1. FOR THE HARDCORE HIKER
If you're brave enough for possible face-offs with rattlesnakes, bears and mountain lions, you might be able to handle the Colorado Trail. Despite the dangers, this rugged trail will reward you with majestic scenery, epic views and plenty of bragging rights. Covering eight spectacular mountain ranges and 782km, this one is only for the well-initiated.
If you're planning to hike it from end to end, you'll need a bit of spare time — it takes most hikers four to six weeks to complete the trail.
2. NEAR THE CITY
If you're visiting New York and tire of the fast pace, get a taste of nature at Bear Mountain State Park. It's just a 45-minute train ride from the city, followed by a 15-minute cab drive.
Rugged peaks rise from the west bank of the Hudson River and the park boasts trails ranging from 600m to 10km. Walk the original section of the Appalachian Trail, opened in 1923, to the Perkins Memorial Tower and be rewarded with amazing views of the Hudson River Valley. Or for a more challenging option that borders on rock climbing, try taking on the Major Welch Trail.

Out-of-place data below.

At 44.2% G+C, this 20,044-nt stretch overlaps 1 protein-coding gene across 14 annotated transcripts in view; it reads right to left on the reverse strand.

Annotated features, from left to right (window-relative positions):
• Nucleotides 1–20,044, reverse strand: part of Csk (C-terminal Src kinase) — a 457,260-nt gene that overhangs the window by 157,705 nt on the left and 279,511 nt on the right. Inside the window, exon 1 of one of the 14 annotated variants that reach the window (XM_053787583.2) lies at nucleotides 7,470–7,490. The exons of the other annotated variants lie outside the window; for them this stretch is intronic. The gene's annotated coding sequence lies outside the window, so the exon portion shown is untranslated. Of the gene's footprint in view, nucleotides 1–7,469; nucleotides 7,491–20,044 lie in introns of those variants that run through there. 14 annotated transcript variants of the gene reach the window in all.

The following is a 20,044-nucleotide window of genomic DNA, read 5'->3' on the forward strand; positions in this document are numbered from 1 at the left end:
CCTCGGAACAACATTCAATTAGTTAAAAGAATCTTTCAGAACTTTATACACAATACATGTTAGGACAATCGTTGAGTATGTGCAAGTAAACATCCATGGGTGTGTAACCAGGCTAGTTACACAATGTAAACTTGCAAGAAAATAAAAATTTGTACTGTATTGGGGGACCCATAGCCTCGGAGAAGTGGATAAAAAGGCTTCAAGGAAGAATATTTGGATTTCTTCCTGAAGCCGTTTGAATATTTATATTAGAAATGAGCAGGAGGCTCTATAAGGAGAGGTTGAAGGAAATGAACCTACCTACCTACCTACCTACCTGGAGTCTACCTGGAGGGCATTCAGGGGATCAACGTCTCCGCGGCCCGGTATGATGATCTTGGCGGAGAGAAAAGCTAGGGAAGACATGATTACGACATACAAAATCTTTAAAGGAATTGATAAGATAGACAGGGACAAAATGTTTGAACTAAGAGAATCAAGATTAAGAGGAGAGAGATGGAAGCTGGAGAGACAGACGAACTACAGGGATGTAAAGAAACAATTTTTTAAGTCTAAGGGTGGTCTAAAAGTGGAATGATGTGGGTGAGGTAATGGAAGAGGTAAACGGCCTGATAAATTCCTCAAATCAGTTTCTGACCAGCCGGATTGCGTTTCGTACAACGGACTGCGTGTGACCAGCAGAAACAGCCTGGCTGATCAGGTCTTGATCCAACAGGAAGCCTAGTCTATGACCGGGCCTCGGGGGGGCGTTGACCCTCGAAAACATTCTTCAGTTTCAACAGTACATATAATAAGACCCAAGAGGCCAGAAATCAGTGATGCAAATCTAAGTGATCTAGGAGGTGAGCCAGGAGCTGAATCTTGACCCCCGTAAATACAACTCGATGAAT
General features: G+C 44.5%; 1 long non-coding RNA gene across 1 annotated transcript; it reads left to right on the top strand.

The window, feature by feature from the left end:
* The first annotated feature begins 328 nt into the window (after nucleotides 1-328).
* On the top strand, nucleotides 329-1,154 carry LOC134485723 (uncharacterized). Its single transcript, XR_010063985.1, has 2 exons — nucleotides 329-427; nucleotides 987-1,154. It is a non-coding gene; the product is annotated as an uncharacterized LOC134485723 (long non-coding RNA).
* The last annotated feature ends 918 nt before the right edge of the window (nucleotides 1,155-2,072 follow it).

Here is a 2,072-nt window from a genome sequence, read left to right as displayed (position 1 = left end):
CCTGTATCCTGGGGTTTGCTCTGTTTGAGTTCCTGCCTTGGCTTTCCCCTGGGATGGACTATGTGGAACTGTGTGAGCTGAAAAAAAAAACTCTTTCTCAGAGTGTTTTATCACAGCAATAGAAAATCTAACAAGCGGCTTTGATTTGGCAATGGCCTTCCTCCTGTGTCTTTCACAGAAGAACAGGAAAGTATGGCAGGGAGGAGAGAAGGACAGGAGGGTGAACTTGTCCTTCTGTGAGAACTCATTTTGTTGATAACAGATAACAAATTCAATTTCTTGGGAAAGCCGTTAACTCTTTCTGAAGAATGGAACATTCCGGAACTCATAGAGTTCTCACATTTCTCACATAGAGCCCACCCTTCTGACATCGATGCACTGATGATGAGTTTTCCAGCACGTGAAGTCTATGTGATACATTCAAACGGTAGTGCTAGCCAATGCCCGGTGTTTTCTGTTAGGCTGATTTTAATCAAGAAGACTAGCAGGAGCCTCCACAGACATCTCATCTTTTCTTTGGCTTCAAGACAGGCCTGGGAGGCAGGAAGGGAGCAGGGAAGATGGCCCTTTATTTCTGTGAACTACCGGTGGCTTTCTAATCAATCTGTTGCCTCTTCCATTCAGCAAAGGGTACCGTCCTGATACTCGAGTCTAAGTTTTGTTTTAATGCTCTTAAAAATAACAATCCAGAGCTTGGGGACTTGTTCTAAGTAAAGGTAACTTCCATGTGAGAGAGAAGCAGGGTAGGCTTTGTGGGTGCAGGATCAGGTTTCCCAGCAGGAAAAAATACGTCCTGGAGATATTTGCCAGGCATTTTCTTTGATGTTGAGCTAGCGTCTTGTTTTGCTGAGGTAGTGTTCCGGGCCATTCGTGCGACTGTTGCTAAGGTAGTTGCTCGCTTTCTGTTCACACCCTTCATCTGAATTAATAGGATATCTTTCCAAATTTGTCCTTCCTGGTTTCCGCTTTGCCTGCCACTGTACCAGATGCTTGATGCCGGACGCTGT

3. FOR A DAY HIKE
Named after the 4392m active volcano that dominates the landscape, Washington's Mount Rainier National Park has several great options for a day hike. Though the park's main hiking route, the Wonderland Trail, runs for 149km around the mountain, it can be broken down into smaller sections, such as the Sunrise Rim Trail and the Burroughs Mountain Trail. The diversely beautiful scenery encompasses glaciers, meadows, waterfalls, valleys, forests and snowfields.
4. FOR FAMILIES
While many of the hikes in California's Yosemite National Park can be quite strenuous, the Lower Yosemite Fall Trail is an easy, kid-friendly option for families. Despite its gentle elevation, the 1.6km track still offers stunning views, ending at the base of the Lower Yosemite Falls.
At 97m, this section of waterfall is part of the Yosemite Falls, North America's highest waterfall — which clocks in at an impressive 739m.